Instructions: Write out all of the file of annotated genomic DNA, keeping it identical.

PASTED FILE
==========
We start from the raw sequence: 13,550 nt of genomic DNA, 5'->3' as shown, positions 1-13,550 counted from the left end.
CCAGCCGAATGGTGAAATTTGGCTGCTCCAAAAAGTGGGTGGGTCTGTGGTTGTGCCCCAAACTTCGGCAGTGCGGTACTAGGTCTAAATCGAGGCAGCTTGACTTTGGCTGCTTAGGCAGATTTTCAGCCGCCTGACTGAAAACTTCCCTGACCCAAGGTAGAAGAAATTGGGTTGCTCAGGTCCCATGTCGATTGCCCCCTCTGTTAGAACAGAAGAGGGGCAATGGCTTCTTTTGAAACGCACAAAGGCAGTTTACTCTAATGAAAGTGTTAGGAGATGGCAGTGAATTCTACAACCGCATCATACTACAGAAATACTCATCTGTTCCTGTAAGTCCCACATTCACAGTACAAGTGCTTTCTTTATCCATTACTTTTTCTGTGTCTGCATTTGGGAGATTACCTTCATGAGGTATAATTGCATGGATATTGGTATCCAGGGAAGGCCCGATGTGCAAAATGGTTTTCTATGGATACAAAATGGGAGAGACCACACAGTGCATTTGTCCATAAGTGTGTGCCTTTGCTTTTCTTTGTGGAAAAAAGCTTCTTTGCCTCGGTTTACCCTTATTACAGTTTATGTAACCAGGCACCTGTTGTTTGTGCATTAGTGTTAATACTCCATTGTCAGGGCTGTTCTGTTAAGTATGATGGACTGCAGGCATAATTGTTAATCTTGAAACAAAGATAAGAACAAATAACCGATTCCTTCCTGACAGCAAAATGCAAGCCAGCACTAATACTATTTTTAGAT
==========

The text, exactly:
We start from the raw sequence: 13,550 nt of genomic DNA, 5'->3' as shown, positions 1-13,550 counted from the left end.
CCAGCCGAATGGTGAAATTTGGCTGCTCCAAAAAGTGGGTGGGTCTGTGGTTGTGCCCCAAACTTCGGCAGTGCGGTACTAGGTCTAAATCGAGGCAGCTTGACTTTGGCTGCTTAGGCAGATTTTCAGCCGCCTGACTGAAAACTTCCCTGACCCAAGGTAGAAGAAATTGGGTTGCTCAGGTCCCATGTCGATTGCCCCCTCTGTTAGAACAGAAGAGGGGCAATGGCTTCTTTTGAAACGCACAAAGGCAGTTTACTCTAATGAAAGTGTTAGGAGATGGCAGTGAATTCTACAACCGCATCATACTACAGAAATACTCATCTGTTCCTGTAAGTCCCACATTCACAGTACAAGTGCTTTCTTTATCCATTACTTTTTCTGTGTCTGCATTTGGGAGATTACCTTCATGAGGTATAATTGCATGGATATTGGTATCCAGGGAAGGCCCGATGTGCAAAATGGTTTTCTATGGATACAAAATGGGAGAGACCACACAGTGCATTTGTCCATAAGTGTGTGCCTTTGCTTTTCTTTGTGGAAAAAAGCTTCTTTGCCTCGGTTTACCCTTATTACAGTTTATGTAACCAGGCACCTGTTGTTTGTGCATTAGTGTTAATACTCCATTGTCAGGGCTGTTCTGTTAAGTATGATGGACTGCAGGCATAATTGTTAATCTTGAAACAAAGATAAGAACAAATAACCGATTCCTTCCTGACAGCAAAATGCAAGCCAGCACTAATACTATTTTTAGAT